Safety and Effectiveness of the Vaccine ALVAC-HIV vCP205 in HIV-Negative Adult Volunteers in Uganda
The purpose of this study is to see if it is safe to give ALVAC-HIV vCP205, a possible HIV vaccine, and to study the immune responses in adult HIV-1 uninfected volunteers.
Uganda has been severely affected by HIV infection and AIDS and has been selected to participate in HIV-vaccine development. The HIV viruses commonly isolated from Uganda are 2 kinds that are not used in making current vaccines. Current vaccines generate several kinds of immune responses. Researchers would like to see if a response to the kind of virus in a current vaccine will also protect people from the viruses commonly found in Uganda.
Biological: ALVAC-HIV MN120TMG (vCP205)
Biological: ALVAC-RG Rabies Glycoprotein (vCP65)
|Study Design:||Endpoint Classification: Safety Study
Primary Purpose: Prevention
|Official Title:||A Phase I Study of the Safety and Immunogenicity of Live Recombinant ALVAC-HIV vCP205 in HIV-1 Uninfected Adult Volunteers in Uganda|
|Study Completion Date:||September 2001|
The African country of Uganda is severely affected by HIV infection and AIDS and has been selected by the World Health Organization to participate in HIV-vaccine development. The predominant HIV-1 strains isolated from Ugandans are members of clade A and clade D. The only vaccines available for human testing are based on envelope proteins from clade B and clade E viruses. ALVAC-HIV vCP205 is a second generation vaccine that can induce a humoral and cellular response against several antigens. The current study will attempt to extend these findings to determine if the vCP205 vaccine, when administered to Ugandans, can induce cytotoxic T-lymphocyte (CTL) responses that are reactive against the HIV strains prevalent in Uganda.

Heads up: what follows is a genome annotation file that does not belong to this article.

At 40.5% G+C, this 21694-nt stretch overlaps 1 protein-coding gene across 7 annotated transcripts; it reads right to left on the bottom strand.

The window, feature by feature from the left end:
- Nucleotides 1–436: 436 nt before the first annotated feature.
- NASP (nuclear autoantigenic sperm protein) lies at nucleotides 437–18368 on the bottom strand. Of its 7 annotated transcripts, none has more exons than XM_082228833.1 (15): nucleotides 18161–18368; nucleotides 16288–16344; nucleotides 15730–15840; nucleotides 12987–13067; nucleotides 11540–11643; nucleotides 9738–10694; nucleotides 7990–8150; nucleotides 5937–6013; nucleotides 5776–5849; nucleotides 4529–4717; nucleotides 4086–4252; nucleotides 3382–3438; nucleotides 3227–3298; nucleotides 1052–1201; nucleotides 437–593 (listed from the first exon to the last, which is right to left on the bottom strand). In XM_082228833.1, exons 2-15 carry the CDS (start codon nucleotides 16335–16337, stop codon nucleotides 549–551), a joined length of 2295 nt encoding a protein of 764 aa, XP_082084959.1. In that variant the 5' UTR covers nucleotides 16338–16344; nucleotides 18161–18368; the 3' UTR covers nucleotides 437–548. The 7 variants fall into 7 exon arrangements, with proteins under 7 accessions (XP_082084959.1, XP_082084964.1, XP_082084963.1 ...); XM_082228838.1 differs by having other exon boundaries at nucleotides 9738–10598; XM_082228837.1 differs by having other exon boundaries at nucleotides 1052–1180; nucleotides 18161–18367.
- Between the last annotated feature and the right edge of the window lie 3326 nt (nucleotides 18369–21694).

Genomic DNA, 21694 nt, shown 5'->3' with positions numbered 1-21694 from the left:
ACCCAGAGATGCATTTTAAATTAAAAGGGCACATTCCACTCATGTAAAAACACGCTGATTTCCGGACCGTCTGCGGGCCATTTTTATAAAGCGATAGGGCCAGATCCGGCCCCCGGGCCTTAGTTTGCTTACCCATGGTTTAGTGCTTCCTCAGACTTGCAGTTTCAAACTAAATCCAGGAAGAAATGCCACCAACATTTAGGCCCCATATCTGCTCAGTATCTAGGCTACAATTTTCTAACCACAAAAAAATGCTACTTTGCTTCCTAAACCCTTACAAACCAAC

Volunteers are randomized into 1 of 3 groups and receive either the candidate HIV-1 vaccine ALVAC-HIV vCP205, the experimental canarypox rabies vaccine ALVAC-RG, or placebo-ALVAC. Neither the volunteer nor his/her health care professional knows which preparation is being given. Volunteers receive 4 injections over a period of 6 months and are followed for up to 24 months. Clinical observations and monitoring of hematological, chemical, and immunologic parameters are done. Safety is evaluated by monitoring for local and systemic adverse reactions during the course of the trial. Comparative immunogenicity analyses are based on CTL responses to HIV and measures of binding and HIV-specific antibody responses. At each visit, volunteers are counseled on how to avoid HIV exposure and pregnancy.
Please refer to this study by its ClinicalTrials.gov identifier: NCT00007423
|UVRI - IAVI HIV Vaccine Program|
|Joint Clinical Research Center N09-002 CRS|
|Principal Investigator:||Roy Mugerwa|
|Principal Investigator:||Jerrold Ellner|